Auroom WellnessAuroom Wellness

19 wellness trends that will continue into 2022 thanks to COVID-19

19 wellness trends that will continue into 2022 thanks to COVID-19


As we enter into the last throes of 2021 and a new year beckons, we still have to deal with the impact of the COVID-19 pandemic. And it is not only the physical effects of the coronavirus we are dealing with, but its toll on our wellness levels and wellness trends as we head into 2022. 

How has wellness been affected by COVID-19?
The wellness business generates over $4.5 trillion per year with wellness products and services ranging from classes, products, weekends away and home sanctuaries. Most of the interacting wellness sessions were placed on hold during the pandemic as people were locked down and unable to meet face to face.
The remote workforce increased from 20% to 70% overnight, disrupting work, social and sleep patterns. Homes became classrooms, spas, yoga sessions, home offices, cookery venues, and date nights were virtual or on our own sofas.
But the pandemic made us understand what is important to us with all this unlimited time at home. Households searched for new ways to support their physical, mental and spiritual well-being by developing new trends to keep their wellness levels up.
Our 2022 wellness trends are a reflection of this new normal.
Yes, vaccinations are on the rise, but society is understandably apprehensive about gathering en masse just yet.

What is wellness, and what does it mean?
Wellness is different things to different people. It can be occupational, physical, social, intellectual, spiritual and emotional. Furthermore, people do not have to practice healthy habits in all these areas. Some are more important than others.
After all, we all practice healthy habits daily – from eating well, or seeking spiritual solace, to financial security. What has become more apparent during the post-COVID world is several trends that have become more important this year and next.
We’ve listed 19 wellness trends related to the above six areas that you can consider doing for 2022. You do not have to do them all. Some are more relevant and affordable than others.

The 19 wellness trends that will continue into 2022
1. Touchless spas 
Spa retreats have been a popular way to improve wellness levels. Still, with being close to people, they have had to close. The answer has seen the rise in touchless spas provide services including:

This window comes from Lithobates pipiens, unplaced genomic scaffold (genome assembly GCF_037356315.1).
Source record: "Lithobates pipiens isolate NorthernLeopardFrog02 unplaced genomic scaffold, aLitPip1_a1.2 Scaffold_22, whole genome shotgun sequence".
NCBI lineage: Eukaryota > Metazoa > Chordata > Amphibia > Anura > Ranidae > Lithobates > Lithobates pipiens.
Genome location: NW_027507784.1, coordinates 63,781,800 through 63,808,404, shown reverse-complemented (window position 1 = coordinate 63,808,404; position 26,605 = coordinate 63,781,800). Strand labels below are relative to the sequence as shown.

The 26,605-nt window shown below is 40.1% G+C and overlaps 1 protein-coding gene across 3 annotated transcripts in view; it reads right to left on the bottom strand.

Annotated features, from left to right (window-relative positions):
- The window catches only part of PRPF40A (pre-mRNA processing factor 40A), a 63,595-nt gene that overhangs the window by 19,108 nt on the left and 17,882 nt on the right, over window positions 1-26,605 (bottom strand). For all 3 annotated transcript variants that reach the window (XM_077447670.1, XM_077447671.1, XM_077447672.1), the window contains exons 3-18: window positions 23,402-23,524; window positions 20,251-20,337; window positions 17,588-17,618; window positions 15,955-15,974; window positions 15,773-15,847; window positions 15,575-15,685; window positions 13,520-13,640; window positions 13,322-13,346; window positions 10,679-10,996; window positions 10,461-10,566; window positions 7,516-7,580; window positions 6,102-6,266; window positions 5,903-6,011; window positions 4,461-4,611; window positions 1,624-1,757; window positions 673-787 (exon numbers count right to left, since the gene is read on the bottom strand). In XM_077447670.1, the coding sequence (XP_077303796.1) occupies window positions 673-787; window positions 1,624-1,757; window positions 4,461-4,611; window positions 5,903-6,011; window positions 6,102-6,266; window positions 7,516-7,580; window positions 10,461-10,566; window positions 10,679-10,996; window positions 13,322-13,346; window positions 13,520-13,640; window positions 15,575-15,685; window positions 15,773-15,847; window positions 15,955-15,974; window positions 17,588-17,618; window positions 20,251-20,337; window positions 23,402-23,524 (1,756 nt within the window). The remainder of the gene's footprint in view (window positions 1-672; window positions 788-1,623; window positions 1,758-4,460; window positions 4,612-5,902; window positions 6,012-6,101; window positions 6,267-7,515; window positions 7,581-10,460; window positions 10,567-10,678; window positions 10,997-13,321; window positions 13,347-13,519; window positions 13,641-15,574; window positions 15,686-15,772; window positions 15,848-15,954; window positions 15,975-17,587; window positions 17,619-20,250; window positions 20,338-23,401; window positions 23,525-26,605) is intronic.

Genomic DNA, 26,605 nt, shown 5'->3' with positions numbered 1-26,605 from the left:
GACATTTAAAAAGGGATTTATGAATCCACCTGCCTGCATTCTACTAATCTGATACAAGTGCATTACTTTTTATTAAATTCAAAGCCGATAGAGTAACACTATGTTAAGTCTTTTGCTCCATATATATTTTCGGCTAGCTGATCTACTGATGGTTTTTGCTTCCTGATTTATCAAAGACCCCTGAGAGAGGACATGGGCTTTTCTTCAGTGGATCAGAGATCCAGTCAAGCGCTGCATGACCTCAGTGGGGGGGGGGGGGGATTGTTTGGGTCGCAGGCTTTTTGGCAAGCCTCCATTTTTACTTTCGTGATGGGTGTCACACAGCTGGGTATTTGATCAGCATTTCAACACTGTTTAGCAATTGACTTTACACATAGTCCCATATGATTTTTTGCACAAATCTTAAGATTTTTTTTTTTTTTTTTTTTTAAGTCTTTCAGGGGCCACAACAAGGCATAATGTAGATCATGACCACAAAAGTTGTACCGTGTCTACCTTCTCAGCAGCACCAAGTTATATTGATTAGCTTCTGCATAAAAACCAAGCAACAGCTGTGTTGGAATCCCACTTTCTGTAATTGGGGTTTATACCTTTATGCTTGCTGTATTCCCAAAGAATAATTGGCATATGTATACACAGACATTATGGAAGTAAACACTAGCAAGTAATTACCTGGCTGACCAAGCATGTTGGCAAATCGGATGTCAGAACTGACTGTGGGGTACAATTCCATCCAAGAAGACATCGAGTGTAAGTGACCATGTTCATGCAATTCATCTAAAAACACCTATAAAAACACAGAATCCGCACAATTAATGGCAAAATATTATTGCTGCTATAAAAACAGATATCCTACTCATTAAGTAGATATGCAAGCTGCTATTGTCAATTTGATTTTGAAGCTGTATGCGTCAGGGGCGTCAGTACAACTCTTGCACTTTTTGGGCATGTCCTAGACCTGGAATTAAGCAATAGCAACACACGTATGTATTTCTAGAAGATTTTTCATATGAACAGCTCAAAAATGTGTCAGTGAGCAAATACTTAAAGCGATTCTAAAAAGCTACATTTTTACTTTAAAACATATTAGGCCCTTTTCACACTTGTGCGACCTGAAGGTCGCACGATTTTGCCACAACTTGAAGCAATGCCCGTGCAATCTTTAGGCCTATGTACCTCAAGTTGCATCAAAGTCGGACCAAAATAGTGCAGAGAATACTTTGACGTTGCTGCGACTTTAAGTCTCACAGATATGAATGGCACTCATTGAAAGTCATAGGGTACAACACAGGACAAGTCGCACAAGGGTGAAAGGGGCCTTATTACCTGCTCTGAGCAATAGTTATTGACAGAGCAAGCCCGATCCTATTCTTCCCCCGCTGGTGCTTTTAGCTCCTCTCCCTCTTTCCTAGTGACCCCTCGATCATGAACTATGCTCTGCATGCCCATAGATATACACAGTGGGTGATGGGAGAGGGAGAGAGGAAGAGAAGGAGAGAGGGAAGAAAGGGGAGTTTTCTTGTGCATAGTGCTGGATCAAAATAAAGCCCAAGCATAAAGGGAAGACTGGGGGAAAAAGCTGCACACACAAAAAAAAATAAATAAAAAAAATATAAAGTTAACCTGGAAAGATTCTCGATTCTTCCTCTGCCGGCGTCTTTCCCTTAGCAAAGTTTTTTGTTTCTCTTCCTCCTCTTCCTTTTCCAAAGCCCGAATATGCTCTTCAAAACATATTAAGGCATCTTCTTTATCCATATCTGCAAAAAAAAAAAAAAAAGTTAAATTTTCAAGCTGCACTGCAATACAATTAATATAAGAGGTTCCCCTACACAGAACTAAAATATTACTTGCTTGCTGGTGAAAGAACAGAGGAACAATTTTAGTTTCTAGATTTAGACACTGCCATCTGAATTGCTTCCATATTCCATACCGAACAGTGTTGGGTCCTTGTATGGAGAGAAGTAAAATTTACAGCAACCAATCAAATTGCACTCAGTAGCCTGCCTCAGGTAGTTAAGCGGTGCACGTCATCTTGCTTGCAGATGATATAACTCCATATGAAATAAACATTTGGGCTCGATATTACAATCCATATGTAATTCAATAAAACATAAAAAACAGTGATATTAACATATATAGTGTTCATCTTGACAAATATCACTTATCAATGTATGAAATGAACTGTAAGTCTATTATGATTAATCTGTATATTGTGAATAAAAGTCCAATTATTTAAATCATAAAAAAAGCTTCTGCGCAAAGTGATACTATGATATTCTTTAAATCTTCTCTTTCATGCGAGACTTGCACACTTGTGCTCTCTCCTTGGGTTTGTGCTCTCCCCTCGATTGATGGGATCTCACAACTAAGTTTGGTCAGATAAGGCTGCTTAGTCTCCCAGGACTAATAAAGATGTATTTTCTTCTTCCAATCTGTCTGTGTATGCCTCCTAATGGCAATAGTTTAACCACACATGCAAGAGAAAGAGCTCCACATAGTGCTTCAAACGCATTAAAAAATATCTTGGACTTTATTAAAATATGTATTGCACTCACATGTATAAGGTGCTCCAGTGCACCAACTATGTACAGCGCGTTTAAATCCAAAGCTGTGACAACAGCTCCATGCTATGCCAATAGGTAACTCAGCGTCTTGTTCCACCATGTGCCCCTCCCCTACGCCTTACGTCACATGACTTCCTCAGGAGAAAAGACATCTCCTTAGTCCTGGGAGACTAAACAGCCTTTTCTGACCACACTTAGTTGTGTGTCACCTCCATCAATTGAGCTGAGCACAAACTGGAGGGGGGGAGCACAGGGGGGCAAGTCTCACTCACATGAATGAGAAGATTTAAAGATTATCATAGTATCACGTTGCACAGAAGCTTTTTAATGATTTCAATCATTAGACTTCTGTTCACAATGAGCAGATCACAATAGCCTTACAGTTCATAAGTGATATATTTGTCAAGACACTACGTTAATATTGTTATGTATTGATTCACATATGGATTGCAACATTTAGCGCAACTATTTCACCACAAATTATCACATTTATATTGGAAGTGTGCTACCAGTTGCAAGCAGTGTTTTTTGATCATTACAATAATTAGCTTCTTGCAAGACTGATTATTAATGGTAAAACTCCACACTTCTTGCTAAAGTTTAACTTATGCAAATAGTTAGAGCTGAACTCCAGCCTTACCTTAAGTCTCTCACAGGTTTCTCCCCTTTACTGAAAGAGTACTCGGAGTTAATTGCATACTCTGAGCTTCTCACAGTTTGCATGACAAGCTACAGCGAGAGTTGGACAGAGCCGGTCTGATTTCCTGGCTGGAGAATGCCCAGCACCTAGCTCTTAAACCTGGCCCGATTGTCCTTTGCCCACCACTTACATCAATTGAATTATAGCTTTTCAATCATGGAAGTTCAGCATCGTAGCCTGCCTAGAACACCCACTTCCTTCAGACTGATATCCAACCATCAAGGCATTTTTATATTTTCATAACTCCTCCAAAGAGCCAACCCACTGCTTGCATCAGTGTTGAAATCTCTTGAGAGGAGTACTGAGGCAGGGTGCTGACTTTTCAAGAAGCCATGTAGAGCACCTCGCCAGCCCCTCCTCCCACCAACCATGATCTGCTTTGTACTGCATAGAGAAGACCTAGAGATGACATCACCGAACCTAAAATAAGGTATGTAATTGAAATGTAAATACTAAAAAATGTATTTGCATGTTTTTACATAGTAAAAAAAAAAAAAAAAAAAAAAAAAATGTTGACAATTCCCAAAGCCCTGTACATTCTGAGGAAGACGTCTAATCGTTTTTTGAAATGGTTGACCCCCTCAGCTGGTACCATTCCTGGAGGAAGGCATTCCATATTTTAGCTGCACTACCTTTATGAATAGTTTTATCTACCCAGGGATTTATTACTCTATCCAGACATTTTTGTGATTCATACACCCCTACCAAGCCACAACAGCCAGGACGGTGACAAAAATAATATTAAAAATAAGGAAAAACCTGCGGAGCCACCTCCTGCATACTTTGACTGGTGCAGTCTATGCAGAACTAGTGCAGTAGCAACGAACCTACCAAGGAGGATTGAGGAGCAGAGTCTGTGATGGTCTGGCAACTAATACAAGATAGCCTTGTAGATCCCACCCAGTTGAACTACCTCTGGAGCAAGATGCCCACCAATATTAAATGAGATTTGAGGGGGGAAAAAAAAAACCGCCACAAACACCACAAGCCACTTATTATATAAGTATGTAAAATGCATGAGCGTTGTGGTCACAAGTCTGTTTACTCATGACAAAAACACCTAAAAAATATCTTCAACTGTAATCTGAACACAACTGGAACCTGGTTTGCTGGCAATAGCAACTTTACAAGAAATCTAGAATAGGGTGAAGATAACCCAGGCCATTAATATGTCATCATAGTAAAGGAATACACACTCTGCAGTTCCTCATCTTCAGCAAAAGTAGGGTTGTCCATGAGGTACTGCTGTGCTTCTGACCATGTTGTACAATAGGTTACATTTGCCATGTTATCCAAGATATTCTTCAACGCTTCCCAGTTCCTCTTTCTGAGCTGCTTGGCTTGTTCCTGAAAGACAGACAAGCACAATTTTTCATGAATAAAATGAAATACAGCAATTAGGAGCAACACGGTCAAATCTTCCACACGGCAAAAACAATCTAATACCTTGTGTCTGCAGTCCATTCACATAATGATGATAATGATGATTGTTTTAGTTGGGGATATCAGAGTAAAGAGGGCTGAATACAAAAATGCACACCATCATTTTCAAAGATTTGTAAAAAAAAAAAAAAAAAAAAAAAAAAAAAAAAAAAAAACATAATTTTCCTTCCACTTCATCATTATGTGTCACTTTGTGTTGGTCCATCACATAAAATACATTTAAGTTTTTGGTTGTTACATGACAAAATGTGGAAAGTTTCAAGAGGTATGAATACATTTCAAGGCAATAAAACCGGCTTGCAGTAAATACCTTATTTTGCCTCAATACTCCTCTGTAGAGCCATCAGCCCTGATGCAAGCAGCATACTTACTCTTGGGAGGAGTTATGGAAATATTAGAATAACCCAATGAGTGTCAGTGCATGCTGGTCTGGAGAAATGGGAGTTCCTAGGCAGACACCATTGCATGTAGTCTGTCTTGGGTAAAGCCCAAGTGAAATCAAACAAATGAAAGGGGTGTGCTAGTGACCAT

– No-touch facials
– Dry hydrotherapy massages
– Relaxation pods 

2. Home sanctuary and sauna
Maybe you do not wish to visit a touchless spa but build your own little home sanctuary? Building your own sauna has proven to have many health benefits for your physical and mental well-being. These include physical attributes like boosting blood circulation, easing joint and muscle pain, clearer skin and detoxification.
Building your own home sauna has never been easier to invest in your long-term wellness with faster delivery times and style to match all household tastes and budgets. In fact, many consider a sauna as one way to better spiritual rebirth.

3. Virtual and online fitness
Virtual and online fitness classes were already increasing in popularity before the COVID pandemic. When the coronavirus broke out, those online fitness classes were in a prime position to take advantage of virtual fitness at home. Classes included:
– Spin classes
– Yoga sessions
– Pilates
– Workouts with weights
– Even virtual marathons! 
With any of these classes taking place online, class attendees could also make new online friends with others worldwide and their desired interests.

4. Immune health
Unsurprisingly, many of us living through a global health crisis has made us more aware of how to boost our immune system. The idea is that the immune system can be boosted to fight viruses and colds and ensure that our bodies’ mental health is in good shape, whether eating so-called superfoods or taking vitamin supplements.

5. Eating better
Being at home has led us to boredom eat – snacking out of the fridge and not eating food that we need to ensure a healthy weight but foods that can help us focus better. Another trend that has caught on is home deliveries from local restaurants to support local businesses suffering from the closure of business. 

6. Cooking
Even those who have shown little enthusiasm or knowledge for home cooking in our kitchen are cooking more. Because of being confined to home, households have more time to cook healthier and tastier meals rather than getting deliveries or buying ready-made food from supermarkets.  What began as a reaction to scarcity on supermarket shelves has turned into a nutrition-filled hobby.

7. Upcycling food
During the pandemic, panic about food insecurity and those losing jobs or furloughed saw people willing to buy cheaper food – namely those that were misshapen or usually considered grocery scraps like jellied meat or overripe fruit. Rather than throw this away, it was purchased by the public as it was cheaper and was better for the environment. 

8. Take a deep breath
Deep breathing is simple, accessible, and easy to do anywhere. Whilst this may sound a cliche, with so many Zoom meetings and homeschooling to do, taking some time to stop and breathe is actually quite effective in battling anxiety and setting yourself up to face the challenges of further pandemic restrictions. 

9. Better sleep
Society thrives on routine, and not having to take kids to school or avoid rush hour madness impacted our sleep patterns. Even if oversleeping for work was not so important, our sleep health is essential. Many took advantage of this ability to sleep in to cancel out our sleep deficiency, our sleep debt, and thus better sleep quality.